Cape Sea urchins (Parechinus angulosus) make up part of the West Coast Rock lobster (Jasus lalandii) diet. In 1994, it seemed as if the urchins disappeared from the Cape Town coastline. On closer inspection, it turned out that the number of rock lobsters had increased dramatically during that period and was directly responsible for the disappearance of the urchins. Picture: Geo Cloete
At first glance, seeing a dense concentration of a singular species in nature might paint a pretty picture, but often, on closer inspection, an unbalanced ecosystem is revealed.

Local photographer Geo Cloete’s aim to highlight the result of an unbalanced ecosystem has won him second place in the Underwater Seascapes category at the Fifth Annual World Oceans Day Photo Competition.

The contest is jointly organised by the UN Division for Ocean Affairs and the Law of the Sea, World Ocean Network, World Festival of Underwater Images, IAEA Ocean Acidification International Co-ordination Centre and Dive Photo Guide.

Cloete’s image was captured at False Bay and examines the effect that overfishing and poaching have had on the local rock lobster population, and the resulting boom in numbers of Cape Sea urchins.

“Cape Sea urchins (Parechinus angulosus) make up part of the West Coast rock lobster’s (Jasus lalandii) diet,” he said.

“In 1994, it seemed as if the urchins disappeared from the Cape Town coastline. On closer inspection it turned out that the number of rock lobsters had increased dramatically during that period and was directly responsible for the disappearance of the urchins.

“Fast forward to today and the picture has changed considerably. Because of overfishing and poaching, the rock lobster population has shrunk and today the West Coast rock lobster is listed as threatened.

“This would explain the steady growth in urchin numbers. Although the urchins do provide important protection for juvenile abalone, another species listed as threatened, they also predate on kelp,” he said.

The judges were tasked with selecting the first, second and third-place images from hundreds of entries in six categories: Clean Our Ocean, Above Water Seascapes, Human Interaction: Making a Difference, Underwater Life, Underwater Seascapes, and Youth Photographer. A 2018 World Oceans Day Theme winner was selected by the organisers.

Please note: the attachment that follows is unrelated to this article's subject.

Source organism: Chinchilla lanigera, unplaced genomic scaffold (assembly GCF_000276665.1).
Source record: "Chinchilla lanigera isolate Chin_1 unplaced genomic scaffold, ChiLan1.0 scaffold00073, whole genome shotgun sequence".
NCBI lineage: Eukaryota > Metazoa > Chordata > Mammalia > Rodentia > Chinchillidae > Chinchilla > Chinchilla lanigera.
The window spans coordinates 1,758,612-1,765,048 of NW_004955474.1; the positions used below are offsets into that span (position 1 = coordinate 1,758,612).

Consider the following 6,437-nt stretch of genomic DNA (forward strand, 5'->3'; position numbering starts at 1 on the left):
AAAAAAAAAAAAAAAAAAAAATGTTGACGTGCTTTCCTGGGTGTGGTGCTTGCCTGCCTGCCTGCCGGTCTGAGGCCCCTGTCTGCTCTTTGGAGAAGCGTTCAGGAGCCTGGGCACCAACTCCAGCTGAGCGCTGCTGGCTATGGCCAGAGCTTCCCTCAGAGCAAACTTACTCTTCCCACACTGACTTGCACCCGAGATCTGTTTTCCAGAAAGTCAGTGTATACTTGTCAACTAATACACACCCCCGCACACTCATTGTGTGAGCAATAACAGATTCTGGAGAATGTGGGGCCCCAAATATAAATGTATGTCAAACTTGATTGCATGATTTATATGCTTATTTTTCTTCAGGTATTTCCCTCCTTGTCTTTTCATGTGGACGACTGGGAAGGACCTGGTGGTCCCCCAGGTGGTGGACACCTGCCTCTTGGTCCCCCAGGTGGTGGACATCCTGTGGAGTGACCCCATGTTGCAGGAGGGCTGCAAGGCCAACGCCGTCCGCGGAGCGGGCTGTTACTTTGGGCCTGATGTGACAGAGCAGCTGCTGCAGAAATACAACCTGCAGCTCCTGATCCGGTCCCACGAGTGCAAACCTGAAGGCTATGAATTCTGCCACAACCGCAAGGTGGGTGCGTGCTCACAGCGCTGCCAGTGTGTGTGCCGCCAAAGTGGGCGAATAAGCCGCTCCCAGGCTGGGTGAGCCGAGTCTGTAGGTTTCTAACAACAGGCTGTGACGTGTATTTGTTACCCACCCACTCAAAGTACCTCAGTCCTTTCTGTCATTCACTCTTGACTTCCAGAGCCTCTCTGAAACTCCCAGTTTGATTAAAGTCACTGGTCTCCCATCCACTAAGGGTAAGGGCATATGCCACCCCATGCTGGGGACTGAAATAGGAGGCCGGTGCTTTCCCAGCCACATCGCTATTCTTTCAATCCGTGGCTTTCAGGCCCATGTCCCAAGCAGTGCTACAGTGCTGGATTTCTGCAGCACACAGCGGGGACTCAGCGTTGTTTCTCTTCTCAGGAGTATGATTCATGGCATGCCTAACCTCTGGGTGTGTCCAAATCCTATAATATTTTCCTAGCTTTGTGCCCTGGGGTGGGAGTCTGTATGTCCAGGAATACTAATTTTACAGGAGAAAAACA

“Although I was born inland, we moved to Cape Town when I was still young.

“I recall the day crystal clear that I got to surf my first wave, as it was also the day that my deep-seated and undying love affair with the ocean started,” Cloete said.

For years, his love for the ocean was expressed through surfing and he only took up scuba diving later.

“I am a creative soul and photography captivated my interest at an early age,” he said. “Life would, however, see me travel along a different path and it was only after completing numerous scuba diving qualifications that I could no longer suppress my desire to want craft and share images of what I was privy to witness underwater.”

Many photographers considered underwater photography as the most challenging of the photographic disciplines, he said.

“I have spent thousands of hours underwater to perfect the basic skills. With underwater photography, all of the elements play a role in whether you can achieve the image you are seeking. After mastering the fundamental principles of photography and being able to visualise that which you want to create, being able to be at the right place during the right conditions is one of the biggest challenges.”

The 2018 World Oceans Day Theme winner was Rosie Leaney. Winners in the other categories included Shane Gross (Clean Our Ocean), Gabriel Barathieu (Above Water Seascapes), Grant Thomas (Human Interaction: Making a Difference), Marc Casanovas (Underwater Life), and Domenico Tripodi (Underwater Seascapes).

Organisers felt the quality of the entries in the youth category was insufficient to justify any mention.